Ranger Lewis is a hardened individual who lives her cynical existence in a flurry of profanity and merlot.  She is surprisingly tender-hearted, though, in that she genuinely cares about the whereabouts of Cloris, and is fairly even-tempered with her interactions with Claude and his crazy friend.  It is Jill, the daughter of the strange Bloor, who perhaps opens up Lewis more than anybody.

Kingdomtide is a rollicking profane read that will keep you going to the last page.

(William Hicks, Information Services)

 

 

Suicide Woods : Stories by Benjamin Percy

Suicide WoodsA pandemic.  House burglaries.  Suicide support groups – what do they all have in common?

All of these play a part in Suicide Woods, an unsettling collection of short fiction that at first glance appears to be horror, but turns out to be something more uncanny and speculative.

The author’s writing style is highly accessible; you’ll get drawn quickly into his eerie worlds.  What you won’t get are tidy endings; most of these end with an unearthly “what if?” cliff edge.

Some examples include:  “The Cold Boy”, in which a man’s nephew survives a near drowning, but has new extreme needs, “The Dummy”, a tale of a female wrestling enthusiast whose harasser makes the wrong move, with the wrong opponent, “The Balloon”, in which two survivors of a horrific plague have to pin their hopes on a barely floating mylar balloon, and “The Uncharted”, where an unknown corner of Alaska keeps its own secrets and eliminates those who dare to explore it.  And there are others…

I wasn’t sure what to make of Suicide Woods, and still don’t, after reading it.  As I mentioned before, horror seems to be the game here, but yet it isn’t entirely.  Some stories are fantastical (“Heart of a Bear”, “The Mud Man”) where others throw commentary on the horrors of the modern world (“Writs of Possession”).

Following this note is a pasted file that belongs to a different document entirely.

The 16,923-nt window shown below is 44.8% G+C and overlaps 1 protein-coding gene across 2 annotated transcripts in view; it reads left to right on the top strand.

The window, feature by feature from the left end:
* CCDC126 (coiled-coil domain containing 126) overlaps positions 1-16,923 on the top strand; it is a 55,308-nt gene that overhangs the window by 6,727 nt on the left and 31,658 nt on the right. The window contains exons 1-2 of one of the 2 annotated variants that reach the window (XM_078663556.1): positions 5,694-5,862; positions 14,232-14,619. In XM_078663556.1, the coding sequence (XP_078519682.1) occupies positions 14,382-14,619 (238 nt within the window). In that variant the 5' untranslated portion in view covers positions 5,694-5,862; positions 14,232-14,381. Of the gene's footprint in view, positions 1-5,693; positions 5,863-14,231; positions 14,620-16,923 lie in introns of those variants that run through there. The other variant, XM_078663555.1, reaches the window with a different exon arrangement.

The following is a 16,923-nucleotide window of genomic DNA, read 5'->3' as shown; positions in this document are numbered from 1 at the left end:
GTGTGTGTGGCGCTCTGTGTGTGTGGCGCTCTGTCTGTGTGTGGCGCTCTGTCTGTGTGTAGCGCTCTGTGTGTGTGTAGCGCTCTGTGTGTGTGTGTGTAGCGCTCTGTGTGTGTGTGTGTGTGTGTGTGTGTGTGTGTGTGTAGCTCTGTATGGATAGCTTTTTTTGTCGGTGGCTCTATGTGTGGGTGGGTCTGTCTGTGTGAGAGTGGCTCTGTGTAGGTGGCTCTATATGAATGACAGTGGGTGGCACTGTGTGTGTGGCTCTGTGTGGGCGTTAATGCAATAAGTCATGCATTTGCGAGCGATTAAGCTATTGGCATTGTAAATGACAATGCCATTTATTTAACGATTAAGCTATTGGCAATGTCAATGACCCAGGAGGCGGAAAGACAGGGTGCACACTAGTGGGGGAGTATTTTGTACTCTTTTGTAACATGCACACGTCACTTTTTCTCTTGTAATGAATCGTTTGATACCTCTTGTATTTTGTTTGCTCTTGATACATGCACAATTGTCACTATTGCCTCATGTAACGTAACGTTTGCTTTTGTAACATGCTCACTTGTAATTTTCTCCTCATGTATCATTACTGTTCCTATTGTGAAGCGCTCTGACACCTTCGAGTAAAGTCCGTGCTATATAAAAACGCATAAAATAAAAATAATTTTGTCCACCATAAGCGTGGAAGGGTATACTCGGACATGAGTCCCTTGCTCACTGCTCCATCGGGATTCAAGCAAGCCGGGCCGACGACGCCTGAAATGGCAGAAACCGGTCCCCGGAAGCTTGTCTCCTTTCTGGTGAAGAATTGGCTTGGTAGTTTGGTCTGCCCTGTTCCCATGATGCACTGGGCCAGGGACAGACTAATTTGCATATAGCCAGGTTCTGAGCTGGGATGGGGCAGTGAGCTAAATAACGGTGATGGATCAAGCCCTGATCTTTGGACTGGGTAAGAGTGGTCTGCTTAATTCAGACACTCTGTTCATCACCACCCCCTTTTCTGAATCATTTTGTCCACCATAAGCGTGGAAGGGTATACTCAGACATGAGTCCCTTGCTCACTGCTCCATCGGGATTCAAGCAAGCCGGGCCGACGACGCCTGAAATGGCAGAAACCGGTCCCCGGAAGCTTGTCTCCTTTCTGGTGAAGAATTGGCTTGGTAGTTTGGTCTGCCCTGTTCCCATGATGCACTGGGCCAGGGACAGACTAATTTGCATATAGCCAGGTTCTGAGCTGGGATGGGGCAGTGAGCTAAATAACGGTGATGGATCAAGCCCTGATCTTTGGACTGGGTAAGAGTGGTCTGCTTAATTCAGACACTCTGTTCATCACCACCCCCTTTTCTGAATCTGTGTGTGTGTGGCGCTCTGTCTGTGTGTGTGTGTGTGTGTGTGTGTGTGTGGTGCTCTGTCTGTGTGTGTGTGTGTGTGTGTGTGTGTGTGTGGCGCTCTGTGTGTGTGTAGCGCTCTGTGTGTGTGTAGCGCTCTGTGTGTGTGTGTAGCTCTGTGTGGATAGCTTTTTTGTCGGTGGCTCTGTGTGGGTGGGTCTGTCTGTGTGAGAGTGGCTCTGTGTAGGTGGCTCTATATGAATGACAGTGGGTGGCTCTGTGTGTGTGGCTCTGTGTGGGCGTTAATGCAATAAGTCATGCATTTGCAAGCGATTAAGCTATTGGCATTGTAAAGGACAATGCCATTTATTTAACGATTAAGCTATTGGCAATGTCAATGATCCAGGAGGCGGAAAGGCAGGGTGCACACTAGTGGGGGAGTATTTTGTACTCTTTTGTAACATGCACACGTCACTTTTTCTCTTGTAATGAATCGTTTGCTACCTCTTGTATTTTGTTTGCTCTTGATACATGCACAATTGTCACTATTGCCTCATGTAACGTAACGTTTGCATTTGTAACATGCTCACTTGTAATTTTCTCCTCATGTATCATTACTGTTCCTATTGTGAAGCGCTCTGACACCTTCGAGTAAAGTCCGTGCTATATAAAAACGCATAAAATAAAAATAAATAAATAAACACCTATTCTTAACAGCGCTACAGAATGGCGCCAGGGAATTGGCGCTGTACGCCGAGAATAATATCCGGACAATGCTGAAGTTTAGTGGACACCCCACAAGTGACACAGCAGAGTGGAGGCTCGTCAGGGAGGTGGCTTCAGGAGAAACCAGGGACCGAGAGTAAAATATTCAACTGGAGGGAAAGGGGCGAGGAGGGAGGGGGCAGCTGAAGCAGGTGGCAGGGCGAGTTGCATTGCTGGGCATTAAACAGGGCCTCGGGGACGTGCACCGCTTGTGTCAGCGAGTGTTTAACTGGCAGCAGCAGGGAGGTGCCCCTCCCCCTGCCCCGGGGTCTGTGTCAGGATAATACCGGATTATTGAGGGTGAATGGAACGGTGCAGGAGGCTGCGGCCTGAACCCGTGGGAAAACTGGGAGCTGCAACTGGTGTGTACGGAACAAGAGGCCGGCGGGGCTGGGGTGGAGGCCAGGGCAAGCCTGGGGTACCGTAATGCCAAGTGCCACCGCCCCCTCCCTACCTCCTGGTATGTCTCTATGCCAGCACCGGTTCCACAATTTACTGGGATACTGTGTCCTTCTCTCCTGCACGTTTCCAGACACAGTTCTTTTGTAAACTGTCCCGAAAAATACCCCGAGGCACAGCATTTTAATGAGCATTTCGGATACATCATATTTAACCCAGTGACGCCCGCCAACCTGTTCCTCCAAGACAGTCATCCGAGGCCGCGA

Percy’s writing style is a plus – highly descriptive of the natural world, but not too much to burden the story line.  He also can ratchet a story up very quickly, with the turn of a phrase.

(William Hicks, Information Services)

 

The Couple Next Door by Shari Lapeña

When the babysitter cancels, Anne and Marco Conti figure that they can still go to a The Couple Next Doordinner party next door, with the baby monitor in hand.  They’ll check on their infant daughter Cora every thirty minutes.  What can go wrong?

Everything, when Cora goes missing shortly after 12:30 am, and the couple enters the biggest nightmare of their lives.

From doting parents to negligent inebriates – the press will have a heyday with this one, as does the police, who begin grilling the couple shortly after the kidnapping.  Marco is stressed already with running a struggling software business.  Anne is in the middle of an extended postpartum depression; the disappearance of her child is enough to push her over the edge.

Anne’s rich parents enter the picture soon afterward, with the monetary leverage to deal with a kidnapper, should one come forth.  Their relationship with Anne is close – with Marco, it’s more of a strained tolerance.  He will forever be the outsider, an interloper who took their daughter’s affection.  It is Marco to whom they cast the most suspicion.

It turns out that nobody’s hands are clean, as this brisk thriller proceeds.

The Couple Next Door is not what I would call great fiction, but the book is certainly a page turner.  I easily got caught up in the intrigue, and while there are lots of standard elements in the book, it clips along nicely, and the ending got me off guard.  Plus, with plugs from Harlan Coben and Lisa Gardner… well, read the book.

(William Hicks, Information Services)